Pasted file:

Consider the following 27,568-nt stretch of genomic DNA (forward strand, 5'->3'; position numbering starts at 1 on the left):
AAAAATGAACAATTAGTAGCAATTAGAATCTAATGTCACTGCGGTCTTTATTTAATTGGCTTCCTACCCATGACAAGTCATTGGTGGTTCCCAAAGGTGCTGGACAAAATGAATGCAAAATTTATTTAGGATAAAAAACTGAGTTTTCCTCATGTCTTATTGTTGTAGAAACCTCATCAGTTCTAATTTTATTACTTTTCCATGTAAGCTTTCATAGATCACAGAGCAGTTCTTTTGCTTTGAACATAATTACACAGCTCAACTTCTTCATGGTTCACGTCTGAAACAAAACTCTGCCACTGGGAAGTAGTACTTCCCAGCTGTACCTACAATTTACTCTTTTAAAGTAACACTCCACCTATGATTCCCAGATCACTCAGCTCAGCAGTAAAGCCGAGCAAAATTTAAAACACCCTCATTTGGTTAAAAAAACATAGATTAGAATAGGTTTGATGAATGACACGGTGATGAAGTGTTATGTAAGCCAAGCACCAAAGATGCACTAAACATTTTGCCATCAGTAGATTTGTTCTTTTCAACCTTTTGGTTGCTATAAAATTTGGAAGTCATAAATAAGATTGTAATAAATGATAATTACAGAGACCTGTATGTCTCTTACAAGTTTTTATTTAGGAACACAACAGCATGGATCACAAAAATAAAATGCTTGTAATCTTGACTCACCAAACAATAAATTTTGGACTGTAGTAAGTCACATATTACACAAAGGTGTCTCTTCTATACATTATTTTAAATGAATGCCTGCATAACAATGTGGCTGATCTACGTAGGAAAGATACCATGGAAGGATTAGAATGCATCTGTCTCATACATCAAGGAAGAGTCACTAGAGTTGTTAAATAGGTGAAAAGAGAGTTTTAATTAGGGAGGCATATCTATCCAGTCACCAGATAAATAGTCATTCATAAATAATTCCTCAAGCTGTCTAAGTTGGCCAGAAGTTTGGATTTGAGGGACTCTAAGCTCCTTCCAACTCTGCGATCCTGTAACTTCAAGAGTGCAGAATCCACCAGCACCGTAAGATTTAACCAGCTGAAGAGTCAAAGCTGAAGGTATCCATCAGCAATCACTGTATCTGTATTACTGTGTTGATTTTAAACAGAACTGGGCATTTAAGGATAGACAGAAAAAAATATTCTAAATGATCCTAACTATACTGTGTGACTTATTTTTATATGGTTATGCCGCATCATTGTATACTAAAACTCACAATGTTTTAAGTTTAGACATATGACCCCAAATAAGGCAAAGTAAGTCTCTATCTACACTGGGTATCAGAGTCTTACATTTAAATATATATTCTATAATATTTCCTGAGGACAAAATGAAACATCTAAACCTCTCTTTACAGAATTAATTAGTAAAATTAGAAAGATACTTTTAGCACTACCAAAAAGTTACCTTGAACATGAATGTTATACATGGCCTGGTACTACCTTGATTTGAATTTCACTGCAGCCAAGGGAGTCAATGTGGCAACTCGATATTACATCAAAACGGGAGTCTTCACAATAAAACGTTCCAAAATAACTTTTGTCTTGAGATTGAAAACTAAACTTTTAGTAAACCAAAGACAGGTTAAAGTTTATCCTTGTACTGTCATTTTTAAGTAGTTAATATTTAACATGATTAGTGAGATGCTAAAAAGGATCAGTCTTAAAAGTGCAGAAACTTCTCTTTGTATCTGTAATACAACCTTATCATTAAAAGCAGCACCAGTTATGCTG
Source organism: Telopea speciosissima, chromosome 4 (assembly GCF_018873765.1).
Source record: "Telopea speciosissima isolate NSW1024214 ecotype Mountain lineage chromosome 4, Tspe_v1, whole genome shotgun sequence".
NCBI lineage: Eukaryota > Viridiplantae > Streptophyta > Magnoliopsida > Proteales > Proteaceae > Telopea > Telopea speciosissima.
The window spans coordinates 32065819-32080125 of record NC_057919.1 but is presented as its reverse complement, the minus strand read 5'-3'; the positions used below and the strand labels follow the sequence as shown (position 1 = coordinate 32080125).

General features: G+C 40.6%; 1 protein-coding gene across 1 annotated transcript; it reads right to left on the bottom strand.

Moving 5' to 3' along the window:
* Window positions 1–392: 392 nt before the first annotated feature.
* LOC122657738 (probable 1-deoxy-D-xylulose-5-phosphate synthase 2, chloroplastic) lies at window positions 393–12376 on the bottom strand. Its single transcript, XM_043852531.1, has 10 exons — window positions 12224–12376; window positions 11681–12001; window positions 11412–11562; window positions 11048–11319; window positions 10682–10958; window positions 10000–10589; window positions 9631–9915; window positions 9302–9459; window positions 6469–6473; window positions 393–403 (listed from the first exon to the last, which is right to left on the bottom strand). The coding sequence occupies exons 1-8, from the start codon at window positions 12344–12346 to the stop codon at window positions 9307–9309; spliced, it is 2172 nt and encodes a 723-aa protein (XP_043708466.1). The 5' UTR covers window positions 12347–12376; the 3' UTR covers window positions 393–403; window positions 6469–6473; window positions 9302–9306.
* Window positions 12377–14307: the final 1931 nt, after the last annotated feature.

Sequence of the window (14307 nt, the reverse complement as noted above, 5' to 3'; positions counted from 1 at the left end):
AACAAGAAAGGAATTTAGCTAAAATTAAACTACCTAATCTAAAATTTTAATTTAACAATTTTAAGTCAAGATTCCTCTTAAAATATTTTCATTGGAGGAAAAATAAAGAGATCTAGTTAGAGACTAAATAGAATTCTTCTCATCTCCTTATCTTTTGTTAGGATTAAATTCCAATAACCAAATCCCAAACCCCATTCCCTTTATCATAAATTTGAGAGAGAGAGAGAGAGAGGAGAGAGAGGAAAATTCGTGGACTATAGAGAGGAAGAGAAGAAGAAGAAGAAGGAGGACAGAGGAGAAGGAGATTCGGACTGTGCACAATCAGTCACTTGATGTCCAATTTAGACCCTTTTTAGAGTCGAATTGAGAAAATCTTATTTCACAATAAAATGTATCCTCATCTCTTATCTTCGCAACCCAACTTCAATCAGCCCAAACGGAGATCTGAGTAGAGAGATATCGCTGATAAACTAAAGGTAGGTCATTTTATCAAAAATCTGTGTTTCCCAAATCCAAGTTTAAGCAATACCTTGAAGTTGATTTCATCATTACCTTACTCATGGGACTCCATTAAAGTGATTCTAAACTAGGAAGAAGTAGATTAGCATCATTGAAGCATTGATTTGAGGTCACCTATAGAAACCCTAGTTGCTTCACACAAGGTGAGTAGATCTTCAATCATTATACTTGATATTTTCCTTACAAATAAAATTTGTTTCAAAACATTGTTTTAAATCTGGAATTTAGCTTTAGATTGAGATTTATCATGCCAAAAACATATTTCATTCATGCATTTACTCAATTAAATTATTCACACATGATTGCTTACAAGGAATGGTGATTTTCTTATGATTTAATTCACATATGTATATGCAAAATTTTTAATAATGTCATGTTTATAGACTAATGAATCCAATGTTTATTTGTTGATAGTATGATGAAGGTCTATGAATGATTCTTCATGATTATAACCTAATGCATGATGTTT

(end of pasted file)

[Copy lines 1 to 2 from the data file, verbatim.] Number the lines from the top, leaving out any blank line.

Consider the following 27,568-nt stretch of genomic DNA (forward strand, 5'->3'; position numbering starts at 1 on the left):
AAAAATGAACAATTAGTAGCAATTAGAATCTAATGTCACTGCGGTCTTTATTTAATTGGCTTCCTACCCATGACAAGTCATTGGTGGTTCCCAAAGGTGCTGGACAAAATGAATGCAAAATTTATTTAGGATAAAAAACTGAGTTTTCCTCATGTCTTATTGTTGTAGAAACCTCATCAGTTCTAATTTTATTACTTTTCCATGTAAGCTTTCATAGATCACAGAGCAGTTCTTTTGCTTTGAACATAATTACACAGCTCAACTTCTTCATGGTTCACGTCTGAAACAAAACTCTGCCACTGGGAAGTAGTACTTCCCAGCTGTACCTACAATTTACTCTTTTAAAGTAACACTCCACCTATGATTCCCAGATCACTCAGCTCAGCAGTAAAGCCGAGCAAAATTTAAAACACCCTCATTTGGTTAAAAAAACATAGATTAGAATAGGTTTGATGAATGACACGGTGATGAAGTGTTATGTAAGCCAAGCACCAAAGATGCACTAAACATTTTGCCATCAGTAGATTTGTTCTTTTCAACCTTTTGGTTGCTATAAAATTTGGAAGTCATAAATAAGATTGTAATAAATGATAATTACAGAGACCTGTATGTCTCTTACAAGTTTTTATTTAGGAACACAACAGCATGGATCACAAAAATAAAATGCTTGTAATCTTGACTCACCAAACAATAAATTTTGGACTGTAGTAAGTCACATATTACACAAAGGTGTCTCTTCTATACATTATTTTAAATGAATGCCTGCATAACAATGTGGCTGATCTACGTAGGAAAGATACCATGGAAGGATTAGAATGCATCTGTCTCATACATCAAGGAAGAGTCACTAGAGTTGTTAAATAGGTGAAAAGAGAGTTTTAATTAGGGAGGCATATCTATCCAGTCACCAGATAAATAGTCATTCATAAATAATTCCTCAAGCTGTCTAAGTTGGCCAGAAGTTTGGATTTGAGGGACTCTAAGCTCCTTCCAACTCTGCGATCCTGTAACTTCAAGAGTGCAGAATCCACCAGCACCGTAAGATTTAACCAGCTGAAGAGTCAAAGCTGAAGGTATCCATCAGCAATCACTGTATCTGTATTACTGTGTTGATTTTAAACAGAACTGGGCATTTAAGGATAGACAGAAAAAAATATTCTAAATGATCCTAACTATACTGTGTGACTTATTTTTATATGGTTATGCCGCATCATTGTATACTAAAACTCACAATGTTTTAAGTTTAGACATATGACCCCAAATAAGGCAAAGTAAGTCTCTATCTACACTGGGTATCAGAGTCTTACATTTAAATATATATTCTATAATATTTCCTGAGGACAAAATGAAACATCTAAACCTCTCTTTACAGAATTAATTAGTAAAATTAGAAAGATACTTTTAGCACTACCAAAAAGTTACCTTGAACATGAATGTTATACATGGCCTGGTACTACCTTGATTTGAATTTCACTGCAGCCAAGGGAGTCAATGTGGCAACTCGATATTACATCAAAACGGGAGTCTTCACAATAAAACGTTCCAAAATAACTTTTGTCTTGAGATTGAAAACTAAACTTTTAGTAAACCAAAGACAGGTTAAAGTTTATCCTTGTACTGTCATTTTTAAGTAGTTAATATTTAACATGATTAGTGAGATGCTAAAAAGGATCAGTCTTAAAAGTGCAGAAACTTCTCTTTGTATCTGTAATACAACCTTATCATTAAAAGCAGCACCAGTTATGCTG